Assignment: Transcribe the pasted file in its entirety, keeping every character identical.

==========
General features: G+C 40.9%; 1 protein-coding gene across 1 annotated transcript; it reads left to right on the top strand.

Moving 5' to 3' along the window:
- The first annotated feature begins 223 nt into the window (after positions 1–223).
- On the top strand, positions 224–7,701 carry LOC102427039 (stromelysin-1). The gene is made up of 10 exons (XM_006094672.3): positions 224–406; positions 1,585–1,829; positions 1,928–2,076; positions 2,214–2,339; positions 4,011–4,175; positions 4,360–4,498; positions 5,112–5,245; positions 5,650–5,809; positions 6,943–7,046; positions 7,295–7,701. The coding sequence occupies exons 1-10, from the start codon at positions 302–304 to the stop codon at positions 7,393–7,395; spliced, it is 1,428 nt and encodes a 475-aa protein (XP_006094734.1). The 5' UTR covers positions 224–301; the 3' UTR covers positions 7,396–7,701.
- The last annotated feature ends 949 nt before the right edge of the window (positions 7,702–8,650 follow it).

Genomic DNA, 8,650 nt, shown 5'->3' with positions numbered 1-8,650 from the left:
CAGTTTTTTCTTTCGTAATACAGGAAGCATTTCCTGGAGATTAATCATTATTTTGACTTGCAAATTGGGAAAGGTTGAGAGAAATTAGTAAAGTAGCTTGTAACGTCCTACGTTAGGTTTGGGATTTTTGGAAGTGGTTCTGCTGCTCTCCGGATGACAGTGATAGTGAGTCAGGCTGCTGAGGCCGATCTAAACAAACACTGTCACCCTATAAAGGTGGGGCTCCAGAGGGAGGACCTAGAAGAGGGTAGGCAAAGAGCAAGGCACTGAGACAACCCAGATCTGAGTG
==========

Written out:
General features: G+C 40.9%; 1 protein-coding gene across 1 annotated transcript; it reads left to right on the top strand.

Moving 5' to 3' along the window:
- The first annotated feature begins 223 nt into the window (after positions 1–223).
- On the top strand, positions 224–7,701 carry LOC102427039 (stromelysin-1). The gene is made up of 10 exons (XM_006094672.3): positions 224–406; positions 1,585–1,829; positions 1,928–2,076; positions 2,214–2,339; positions 4,011–4,175; positions 4,360–4,498; positions 5,112–5,245; positions 5,650–5,809; positions 6,943–7,046; positions 7,295–7,701. The coding sequence occupies exons 1-10, from the start codon at positions 302–304 to the stop codon at positions 7,393–7,395; spliced, it is 1,428 nt and encodes a 475-aa protein (XP_006094734.1). The 5' UTR covers positions 224–301; the 3' UTR covers positions 7,396–7,701.
- The last annotated feature ends 949 nt before the right edge of the window (positions 7,702–8,650 follow it).

Genomic DNA, 8,650 nt, shown 5'->3' with positions numbered 1-8,650 from the left:
CAGTTTTTTCTTTCGTAATACAGGAAGCATTTCCTGGAGATTAATCATTATTTTGACTTGCAAATTGGGAAAGGTTGAGAGAAATTAGTAAAGTAGCTTGTAACGTCCTACGTTAGGTTTGGGATTTTTGGAAGTGGTTCTGCTGCTCTCCGGATGACAGTGATAGTGAGTCAGGCTGCTGAGGCCGATCTAAACAAACACTGTCACCCTATAAAGGTGGGGCTCCAGAGGGAGGACCTAGAAGAGGGTAGGCAAAGAGCAAGGCACTGAGACAACCCAGATCTGAGTG